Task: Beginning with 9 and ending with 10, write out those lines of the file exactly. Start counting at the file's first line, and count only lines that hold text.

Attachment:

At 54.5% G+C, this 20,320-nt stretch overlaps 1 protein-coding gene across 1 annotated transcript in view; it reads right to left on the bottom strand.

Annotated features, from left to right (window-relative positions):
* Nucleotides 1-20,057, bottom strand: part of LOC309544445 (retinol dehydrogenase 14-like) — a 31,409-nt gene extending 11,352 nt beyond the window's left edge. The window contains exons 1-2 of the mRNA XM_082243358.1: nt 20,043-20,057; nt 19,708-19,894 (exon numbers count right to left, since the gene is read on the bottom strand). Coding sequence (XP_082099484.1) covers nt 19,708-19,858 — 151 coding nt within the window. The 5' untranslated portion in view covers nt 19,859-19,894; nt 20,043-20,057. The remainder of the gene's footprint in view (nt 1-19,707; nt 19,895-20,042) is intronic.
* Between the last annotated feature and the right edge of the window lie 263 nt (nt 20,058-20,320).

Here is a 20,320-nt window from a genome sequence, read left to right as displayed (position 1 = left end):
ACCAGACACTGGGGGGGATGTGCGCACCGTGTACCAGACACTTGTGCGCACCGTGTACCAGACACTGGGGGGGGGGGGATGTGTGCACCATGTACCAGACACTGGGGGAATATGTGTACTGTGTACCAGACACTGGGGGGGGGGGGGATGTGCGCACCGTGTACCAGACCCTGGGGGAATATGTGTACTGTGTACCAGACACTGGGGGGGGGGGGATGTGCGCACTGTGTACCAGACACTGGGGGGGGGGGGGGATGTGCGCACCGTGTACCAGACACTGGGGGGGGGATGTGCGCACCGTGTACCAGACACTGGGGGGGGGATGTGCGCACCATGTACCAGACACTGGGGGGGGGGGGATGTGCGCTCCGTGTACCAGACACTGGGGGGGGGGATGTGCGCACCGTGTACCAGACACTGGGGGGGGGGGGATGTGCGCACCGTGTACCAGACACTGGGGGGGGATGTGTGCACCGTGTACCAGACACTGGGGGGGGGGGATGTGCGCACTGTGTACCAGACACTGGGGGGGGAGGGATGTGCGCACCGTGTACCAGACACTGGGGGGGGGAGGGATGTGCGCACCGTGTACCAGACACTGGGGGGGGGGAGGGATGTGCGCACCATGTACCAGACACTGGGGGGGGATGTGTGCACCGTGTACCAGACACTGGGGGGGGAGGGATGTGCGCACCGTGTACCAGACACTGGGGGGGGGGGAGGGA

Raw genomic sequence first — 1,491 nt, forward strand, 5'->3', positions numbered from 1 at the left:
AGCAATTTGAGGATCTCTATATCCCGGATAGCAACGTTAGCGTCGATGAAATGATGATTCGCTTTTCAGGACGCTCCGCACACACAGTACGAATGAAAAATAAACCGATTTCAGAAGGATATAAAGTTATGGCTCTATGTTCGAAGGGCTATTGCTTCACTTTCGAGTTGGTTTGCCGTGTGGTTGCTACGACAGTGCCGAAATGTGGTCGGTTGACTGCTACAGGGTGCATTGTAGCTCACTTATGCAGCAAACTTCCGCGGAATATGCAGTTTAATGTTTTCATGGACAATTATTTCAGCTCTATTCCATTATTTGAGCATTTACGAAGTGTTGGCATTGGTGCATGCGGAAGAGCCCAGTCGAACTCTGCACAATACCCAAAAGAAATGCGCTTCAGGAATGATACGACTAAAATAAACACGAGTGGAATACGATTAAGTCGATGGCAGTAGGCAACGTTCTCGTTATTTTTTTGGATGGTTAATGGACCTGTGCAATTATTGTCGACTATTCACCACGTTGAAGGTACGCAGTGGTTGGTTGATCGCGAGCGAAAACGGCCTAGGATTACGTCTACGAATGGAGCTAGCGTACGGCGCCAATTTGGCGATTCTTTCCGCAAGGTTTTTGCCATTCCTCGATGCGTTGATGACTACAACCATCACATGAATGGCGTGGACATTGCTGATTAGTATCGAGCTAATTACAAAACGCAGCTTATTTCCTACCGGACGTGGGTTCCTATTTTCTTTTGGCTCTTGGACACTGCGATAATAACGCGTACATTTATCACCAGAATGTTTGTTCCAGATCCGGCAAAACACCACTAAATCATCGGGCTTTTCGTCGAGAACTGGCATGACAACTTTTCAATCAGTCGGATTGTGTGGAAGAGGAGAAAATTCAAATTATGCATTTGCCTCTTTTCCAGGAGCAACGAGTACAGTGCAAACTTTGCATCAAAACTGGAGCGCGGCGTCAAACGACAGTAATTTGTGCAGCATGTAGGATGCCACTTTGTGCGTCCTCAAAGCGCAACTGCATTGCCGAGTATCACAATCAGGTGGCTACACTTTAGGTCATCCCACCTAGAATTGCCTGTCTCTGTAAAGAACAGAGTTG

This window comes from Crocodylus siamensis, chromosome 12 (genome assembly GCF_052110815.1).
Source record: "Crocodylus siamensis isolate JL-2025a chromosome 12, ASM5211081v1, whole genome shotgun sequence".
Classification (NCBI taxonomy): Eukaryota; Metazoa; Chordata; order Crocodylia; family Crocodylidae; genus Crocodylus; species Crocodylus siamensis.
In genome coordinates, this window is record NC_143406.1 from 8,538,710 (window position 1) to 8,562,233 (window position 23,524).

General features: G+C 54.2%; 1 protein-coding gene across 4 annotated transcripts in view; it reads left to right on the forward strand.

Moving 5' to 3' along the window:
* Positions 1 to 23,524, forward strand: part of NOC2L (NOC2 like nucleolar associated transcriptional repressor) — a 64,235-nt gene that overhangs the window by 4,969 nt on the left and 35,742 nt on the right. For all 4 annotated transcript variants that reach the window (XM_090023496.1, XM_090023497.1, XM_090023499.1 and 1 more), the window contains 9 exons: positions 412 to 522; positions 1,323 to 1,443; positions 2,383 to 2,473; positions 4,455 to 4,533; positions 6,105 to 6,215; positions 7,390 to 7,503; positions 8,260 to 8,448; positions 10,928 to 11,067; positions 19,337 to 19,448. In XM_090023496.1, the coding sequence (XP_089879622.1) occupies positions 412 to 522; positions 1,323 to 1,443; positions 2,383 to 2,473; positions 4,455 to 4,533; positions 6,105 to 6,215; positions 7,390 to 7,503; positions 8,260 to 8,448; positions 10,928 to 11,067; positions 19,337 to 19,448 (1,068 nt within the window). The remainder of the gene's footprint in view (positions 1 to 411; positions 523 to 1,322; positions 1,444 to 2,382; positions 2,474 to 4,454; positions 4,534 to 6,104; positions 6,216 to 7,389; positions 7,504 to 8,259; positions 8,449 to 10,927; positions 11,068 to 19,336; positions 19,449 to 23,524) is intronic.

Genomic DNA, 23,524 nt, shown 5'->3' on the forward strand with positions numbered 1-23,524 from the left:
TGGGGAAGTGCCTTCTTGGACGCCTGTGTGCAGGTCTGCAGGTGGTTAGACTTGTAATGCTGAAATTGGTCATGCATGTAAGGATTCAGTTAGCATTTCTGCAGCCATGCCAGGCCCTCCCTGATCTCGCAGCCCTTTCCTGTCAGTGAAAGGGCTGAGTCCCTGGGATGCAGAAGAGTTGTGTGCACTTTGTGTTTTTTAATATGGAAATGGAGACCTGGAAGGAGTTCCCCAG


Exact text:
This window comes from Crocodylus siamensis, chromosome 12 (genome assembly GCF_052110815.1).
Source record: "Crocodylus siamensis isolate JL-2025a chromosome 12, ASM5211081v1, whole genome shotgun sequence".